House Passes Bill About Arming School Staff

Des Moines, Iowa — The Iowa House has approved a bill designed to give liability protection to schools that choose to let teachers or other staff volunteer to undergo training and carry a weapon to respond to a shooting.

Representative Phil Thompson, a Republican from Boone, says the bill requires not just active shooter drills and medical training and learning how to communicate with law enforcement during a shooting, but a yearly background check for the professional permit to carry a gun on school grounds.

Republican Representative John Wills is from Spirit Lake, where trained school staff briefly carried concealed weapons, but quit after the district’s insurance carrier threatened to drop coverage. Wills says Spirit Lake, Cherokee, and other districts are hoping the bill becomes law soon.

House Republican Leader Matt Windschitl of Missouri Valley says seconds count when there’s a shooting.

Windshitl says he’s heard from companies that insure schools in states that have similar laws that they’ll offer policies to Iowa districts that let staff be armed on school grounds and at school activities. Representative Beth Wessel-Kroeschell, a Democrat from Ames, says the bill will reduce the liability risk for insurers, but would allow a frightening number of guns in Iowa schools.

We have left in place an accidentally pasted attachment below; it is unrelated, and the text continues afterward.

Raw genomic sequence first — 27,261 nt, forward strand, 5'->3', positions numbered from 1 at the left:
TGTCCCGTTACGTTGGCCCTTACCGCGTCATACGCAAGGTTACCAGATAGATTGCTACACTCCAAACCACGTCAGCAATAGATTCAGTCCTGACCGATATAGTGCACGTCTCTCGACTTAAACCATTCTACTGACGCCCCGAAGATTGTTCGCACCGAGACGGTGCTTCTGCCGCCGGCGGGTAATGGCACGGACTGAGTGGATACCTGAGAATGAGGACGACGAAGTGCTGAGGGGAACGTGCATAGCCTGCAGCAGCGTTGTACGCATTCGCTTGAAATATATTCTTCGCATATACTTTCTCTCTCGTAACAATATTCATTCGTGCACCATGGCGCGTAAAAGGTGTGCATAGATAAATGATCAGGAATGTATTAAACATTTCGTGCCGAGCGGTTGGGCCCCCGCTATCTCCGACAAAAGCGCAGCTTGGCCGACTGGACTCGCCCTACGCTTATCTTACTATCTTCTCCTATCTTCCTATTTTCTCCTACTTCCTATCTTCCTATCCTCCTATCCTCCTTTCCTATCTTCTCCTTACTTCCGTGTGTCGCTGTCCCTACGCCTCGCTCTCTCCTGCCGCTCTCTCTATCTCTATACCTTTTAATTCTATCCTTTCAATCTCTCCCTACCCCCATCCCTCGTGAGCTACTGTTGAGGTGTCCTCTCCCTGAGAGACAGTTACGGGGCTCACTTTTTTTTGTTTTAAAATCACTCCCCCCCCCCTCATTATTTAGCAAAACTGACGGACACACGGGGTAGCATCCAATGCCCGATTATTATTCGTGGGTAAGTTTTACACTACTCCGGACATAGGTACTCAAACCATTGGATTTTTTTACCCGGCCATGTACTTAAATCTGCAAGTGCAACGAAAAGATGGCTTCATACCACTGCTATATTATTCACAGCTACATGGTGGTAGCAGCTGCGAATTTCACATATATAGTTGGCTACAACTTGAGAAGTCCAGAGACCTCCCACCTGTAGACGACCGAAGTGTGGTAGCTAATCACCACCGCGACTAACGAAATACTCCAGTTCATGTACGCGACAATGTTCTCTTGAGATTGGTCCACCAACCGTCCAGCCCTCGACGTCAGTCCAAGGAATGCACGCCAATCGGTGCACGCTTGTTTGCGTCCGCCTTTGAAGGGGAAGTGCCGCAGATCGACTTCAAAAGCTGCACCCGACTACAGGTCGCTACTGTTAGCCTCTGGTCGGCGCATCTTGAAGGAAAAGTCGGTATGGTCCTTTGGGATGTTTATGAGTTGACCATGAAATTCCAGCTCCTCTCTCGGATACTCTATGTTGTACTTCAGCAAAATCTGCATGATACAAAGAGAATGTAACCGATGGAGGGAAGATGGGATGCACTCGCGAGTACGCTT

Representative Sami Scheetz, a Democrat from Cedar Rapids, says the bill isn’t the answer to gun violence.

Representative Lindsay James, a Democrat from Dubuque, says Iowans want common sense gun safety laws.

A few other education-related bills passed the House last night solely with Republican support. One would create a new set of standards for social studies and civics classes, requiring instruction about specific people, events, and documents. Another would require that all schools to teach about fetal development starting in seventh grade and include an animated video called “Meet Baby Olivia” that was developed by a group that opposes abortion.



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